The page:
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Open Access Publications from the University of California

Tribological Phenomena at the Atomic Scale Interface: 2D materials and beyond

  • Author(s): Ye, Zhijiang
  • Advisor(s): Martini, Ashlie
  • et al.
Creative Commons Attribution-NonCommercial-ShareAlike 4.0 International Public License

Tribology is the science and engineering of friction, adhesion, wear and lubrication of sliding/interacting interfaces. It is truly interdisciplinary, as tribological properties (friction, wear, etc.) are directly related to the mechanical properties, thermal transport, electrical properties, and chemical reactions at interfaces. Generally, nanotribological studies, or examination of tribological phenomena at the nanometer length-scale, are important for two reasons: first, for fundamental understanding of interfacial phenomena on a small scale; and second, for the enhanced performance of nanoscale mechanical components as well as the development of next generation devices.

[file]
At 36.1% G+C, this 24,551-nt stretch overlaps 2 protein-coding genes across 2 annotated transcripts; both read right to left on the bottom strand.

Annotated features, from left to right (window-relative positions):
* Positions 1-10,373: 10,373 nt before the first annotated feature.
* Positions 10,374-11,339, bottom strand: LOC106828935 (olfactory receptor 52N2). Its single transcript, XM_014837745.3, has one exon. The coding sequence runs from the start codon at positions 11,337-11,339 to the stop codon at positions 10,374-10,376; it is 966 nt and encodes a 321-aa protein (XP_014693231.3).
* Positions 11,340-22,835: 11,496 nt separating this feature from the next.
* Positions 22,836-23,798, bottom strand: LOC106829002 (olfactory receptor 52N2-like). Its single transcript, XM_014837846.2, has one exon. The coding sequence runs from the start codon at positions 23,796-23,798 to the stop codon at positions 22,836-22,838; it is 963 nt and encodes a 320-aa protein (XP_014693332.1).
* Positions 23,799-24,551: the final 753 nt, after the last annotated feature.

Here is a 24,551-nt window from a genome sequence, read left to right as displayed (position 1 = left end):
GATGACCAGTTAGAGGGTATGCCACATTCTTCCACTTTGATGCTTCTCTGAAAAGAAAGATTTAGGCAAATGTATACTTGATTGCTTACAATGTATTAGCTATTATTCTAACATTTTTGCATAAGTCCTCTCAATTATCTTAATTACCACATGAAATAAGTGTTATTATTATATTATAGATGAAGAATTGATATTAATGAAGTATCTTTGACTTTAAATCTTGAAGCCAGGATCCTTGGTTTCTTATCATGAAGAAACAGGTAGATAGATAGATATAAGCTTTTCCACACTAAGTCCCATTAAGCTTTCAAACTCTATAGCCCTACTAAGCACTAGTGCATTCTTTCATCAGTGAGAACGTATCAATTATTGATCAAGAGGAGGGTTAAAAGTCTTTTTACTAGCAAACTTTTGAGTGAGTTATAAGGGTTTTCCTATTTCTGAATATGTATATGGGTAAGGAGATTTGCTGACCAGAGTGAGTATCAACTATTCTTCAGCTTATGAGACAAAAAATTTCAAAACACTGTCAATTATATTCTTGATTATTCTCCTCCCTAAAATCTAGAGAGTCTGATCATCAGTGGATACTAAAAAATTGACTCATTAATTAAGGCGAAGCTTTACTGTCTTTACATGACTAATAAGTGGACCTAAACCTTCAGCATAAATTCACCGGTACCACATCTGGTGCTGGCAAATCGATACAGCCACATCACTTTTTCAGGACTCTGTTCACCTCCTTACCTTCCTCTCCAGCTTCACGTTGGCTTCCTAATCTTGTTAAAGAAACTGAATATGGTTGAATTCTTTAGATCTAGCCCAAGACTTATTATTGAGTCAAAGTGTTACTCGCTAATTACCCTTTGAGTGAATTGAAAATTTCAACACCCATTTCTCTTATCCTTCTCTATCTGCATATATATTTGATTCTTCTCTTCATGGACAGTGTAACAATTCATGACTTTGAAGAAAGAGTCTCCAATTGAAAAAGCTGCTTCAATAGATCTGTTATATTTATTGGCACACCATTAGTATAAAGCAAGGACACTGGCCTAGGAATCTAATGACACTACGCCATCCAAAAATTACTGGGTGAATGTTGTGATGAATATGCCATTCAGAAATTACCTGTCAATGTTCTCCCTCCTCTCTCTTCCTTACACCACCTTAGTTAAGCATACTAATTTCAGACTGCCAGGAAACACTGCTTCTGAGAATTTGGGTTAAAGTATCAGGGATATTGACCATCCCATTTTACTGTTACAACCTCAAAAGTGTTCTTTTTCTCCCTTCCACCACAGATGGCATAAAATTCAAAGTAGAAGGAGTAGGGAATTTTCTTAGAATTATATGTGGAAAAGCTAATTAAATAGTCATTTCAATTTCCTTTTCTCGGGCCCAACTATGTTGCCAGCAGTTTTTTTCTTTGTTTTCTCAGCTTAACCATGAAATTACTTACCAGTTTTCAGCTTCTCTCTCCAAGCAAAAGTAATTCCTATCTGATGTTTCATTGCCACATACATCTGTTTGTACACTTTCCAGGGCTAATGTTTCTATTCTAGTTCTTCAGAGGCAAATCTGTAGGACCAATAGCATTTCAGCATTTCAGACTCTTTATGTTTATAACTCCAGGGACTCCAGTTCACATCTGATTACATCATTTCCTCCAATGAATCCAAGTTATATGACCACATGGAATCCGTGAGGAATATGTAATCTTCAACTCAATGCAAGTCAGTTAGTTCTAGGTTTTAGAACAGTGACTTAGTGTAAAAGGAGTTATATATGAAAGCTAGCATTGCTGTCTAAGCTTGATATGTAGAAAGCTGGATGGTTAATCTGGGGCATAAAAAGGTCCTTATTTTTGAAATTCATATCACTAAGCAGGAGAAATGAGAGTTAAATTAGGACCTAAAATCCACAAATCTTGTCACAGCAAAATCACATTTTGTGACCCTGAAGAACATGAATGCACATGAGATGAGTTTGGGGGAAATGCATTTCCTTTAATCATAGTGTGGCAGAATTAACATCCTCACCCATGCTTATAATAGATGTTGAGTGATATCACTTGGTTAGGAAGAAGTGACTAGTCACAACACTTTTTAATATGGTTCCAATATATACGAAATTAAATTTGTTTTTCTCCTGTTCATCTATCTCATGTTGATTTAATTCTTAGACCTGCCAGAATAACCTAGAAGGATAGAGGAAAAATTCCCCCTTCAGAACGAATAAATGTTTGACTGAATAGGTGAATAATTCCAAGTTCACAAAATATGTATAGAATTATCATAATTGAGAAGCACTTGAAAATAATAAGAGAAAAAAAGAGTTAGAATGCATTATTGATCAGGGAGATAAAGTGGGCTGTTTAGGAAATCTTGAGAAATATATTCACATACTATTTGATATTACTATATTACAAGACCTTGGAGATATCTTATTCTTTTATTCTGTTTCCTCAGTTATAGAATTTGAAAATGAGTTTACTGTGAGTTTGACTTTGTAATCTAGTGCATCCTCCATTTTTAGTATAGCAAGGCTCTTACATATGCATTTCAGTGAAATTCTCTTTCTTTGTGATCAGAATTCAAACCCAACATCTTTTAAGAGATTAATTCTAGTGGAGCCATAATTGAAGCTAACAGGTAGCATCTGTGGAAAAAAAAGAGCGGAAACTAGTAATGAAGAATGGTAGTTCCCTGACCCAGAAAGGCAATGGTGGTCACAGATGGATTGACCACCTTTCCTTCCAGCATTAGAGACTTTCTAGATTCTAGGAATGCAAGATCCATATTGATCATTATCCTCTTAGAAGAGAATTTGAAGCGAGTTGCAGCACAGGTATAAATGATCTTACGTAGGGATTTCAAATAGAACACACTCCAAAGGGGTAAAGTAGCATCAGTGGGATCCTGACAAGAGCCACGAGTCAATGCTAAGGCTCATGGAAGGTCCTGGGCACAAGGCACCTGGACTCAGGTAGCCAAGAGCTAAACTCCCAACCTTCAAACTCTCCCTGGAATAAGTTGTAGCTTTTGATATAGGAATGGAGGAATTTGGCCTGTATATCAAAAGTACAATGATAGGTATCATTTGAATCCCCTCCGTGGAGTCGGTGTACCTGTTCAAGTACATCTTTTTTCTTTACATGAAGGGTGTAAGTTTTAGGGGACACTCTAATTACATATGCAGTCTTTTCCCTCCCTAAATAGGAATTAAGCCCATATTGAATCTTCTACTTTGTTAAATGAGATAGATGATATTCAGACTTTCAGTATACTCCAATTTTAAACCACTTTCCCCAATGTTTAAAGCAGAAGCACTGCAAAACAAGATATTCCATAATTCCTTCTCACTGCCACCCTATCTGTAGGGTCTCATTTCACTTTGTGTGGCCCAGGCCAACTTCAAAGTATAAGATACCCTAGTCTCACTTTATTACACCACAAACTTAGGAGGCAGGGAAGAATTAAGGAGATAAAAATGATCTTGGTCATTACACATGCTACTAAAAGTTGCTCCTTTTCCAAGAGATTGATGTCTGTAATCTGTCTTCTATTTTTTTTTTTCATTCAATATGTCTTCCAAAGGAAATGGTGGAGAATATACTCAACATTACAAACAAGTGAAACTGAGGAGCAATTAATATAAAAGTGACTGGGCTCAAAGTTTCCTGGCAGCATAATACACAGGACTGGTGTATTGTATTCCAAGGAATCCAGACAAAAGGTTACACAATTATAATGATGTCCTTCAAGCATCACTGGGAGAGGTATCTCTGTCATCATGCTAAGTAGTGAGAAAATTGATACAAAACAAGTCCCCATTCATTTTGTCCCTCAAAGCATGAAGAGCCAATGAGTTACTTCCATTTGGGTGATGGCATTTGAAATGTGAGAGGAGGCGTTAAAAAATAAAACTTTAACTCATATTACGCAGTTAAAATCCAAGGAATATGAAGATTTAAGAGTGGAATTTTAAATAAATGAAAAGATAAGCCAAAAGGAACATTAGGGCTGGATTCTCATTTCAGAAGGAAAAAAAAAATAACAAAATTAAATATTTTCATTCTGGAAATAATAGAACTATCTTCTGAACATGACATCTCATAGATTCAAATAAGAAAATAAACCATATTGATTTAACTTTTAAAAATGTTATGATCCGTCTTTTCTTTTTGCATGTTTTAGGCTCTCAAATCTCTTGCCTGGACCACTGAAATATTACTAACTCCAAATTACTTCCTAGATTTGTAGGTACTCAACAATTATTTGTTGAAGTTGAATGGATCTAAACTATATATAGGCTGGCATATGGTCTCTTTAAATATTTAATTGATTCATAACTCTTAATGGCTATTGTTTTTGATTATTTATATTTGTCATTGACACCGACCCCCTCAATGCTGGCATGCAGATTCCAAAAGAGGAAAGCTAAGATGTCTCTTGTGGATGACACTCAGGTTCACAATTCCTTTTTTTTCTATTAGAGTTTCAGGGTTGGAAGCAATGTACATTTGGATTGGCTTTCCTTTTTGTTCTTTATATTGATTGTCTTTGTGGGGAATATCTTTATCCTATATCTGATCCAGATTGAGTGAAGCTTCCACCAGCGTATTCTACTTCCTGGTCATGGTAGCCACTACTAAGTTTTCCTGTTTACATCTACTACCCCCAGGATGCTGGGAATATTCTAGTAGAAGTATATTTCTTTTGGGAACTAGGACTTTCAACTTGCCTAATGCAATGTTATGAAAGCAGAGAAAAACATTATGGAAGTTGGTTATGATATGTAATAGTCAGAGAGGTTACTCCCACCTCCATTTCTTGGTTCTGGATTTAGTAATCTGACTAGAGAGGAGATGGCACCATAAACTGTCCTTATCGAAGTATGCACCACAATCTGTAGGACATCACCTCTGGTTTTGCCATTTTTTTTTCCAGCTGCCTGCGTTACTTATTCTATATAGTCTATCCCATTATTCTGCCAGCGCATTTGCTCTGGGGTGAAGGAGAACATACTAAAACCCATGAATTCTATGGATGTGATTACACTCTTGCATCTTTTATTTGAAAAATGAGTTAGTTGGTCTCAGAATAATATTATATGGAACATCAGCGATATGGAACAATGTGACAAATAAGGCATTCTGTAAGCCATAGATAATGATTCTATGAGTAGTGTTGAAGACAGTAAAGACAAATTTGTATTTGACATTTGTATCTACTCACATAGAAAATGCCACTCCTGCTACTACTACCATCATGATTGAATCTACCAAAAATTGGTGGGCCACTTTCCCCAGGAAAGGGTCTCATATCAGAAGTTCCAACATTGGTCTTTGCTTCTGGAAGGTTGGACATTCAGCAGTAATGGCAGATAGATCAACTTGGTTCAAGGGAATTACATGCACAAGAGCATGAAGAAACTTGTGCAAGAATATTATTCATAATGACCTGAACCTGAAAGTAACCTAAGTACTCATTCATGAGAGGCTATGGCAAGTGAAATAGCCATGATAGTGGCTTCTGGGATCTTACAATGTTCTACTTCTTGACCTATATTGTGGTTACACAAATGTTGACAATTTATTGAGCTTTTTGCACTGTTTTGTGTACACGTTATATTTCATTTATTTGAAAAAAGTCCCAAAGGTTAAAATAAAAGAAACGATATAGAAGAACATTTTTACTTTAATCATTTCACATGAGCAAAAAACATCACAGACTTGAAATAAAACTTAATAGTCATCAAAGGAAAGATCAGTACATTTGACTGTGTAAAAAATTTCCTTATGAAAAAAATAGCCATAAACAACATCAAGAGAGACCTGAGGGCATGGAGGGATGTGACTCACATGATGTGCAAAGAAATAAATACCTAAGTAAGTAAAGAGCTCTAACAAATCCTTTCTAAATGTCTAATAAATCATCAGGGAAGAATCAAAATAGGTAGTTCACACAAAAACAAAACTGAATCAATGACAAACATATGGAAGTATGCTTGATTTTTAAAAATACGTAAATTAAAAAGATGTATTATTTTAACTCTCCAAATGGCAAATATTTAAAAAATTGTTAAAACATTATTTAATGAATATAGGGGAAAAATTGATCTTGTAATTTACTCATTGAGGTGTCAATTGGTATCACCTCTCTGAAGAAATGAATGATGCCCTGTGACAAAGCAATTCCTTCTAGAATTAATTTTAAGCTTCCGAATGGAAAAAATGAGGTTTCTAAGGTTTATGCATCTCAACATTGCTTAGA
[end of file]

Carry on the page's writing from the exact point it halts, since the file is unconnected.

Lubricants are an important component of tribology for their ability to reduce friction and wear to save energy while increasing a machine's useful life. Solid lubricants, such as 2D materials (graphene, molybdenum disulfide, boron nitride) and soft metals/metal alloys, are especially useful for lubricating machine components that operate under extreme conditions (such as very high temperatures, very high applied pressures and very fast/slow sliding speeds). Under these conditions, most liquid/oil-based lubricants fail due to decomposition or oxidization at very high temperatures, or have reduced performance at very high pressure and very low sliding speeds. In this thesis, we use molecular dynamics simulations and atomic force microscope experiments to investigate tribological properties of solid lubricants under various conditions and additionally address some of the atomic scale mechanisms that contribute to thermal and electrical phenomena at the interface. Specifically, we discuss (1) tribological behavior on flat surfaces, (2) tribological behavior on surfaces with defects, (3) tribological behavior under extreme conditions, and (4) thermal and electrical transport at nanoscale interfaces. Our study provides insight to the molecular origins of interfacial phenomena and their application to next generation devices.

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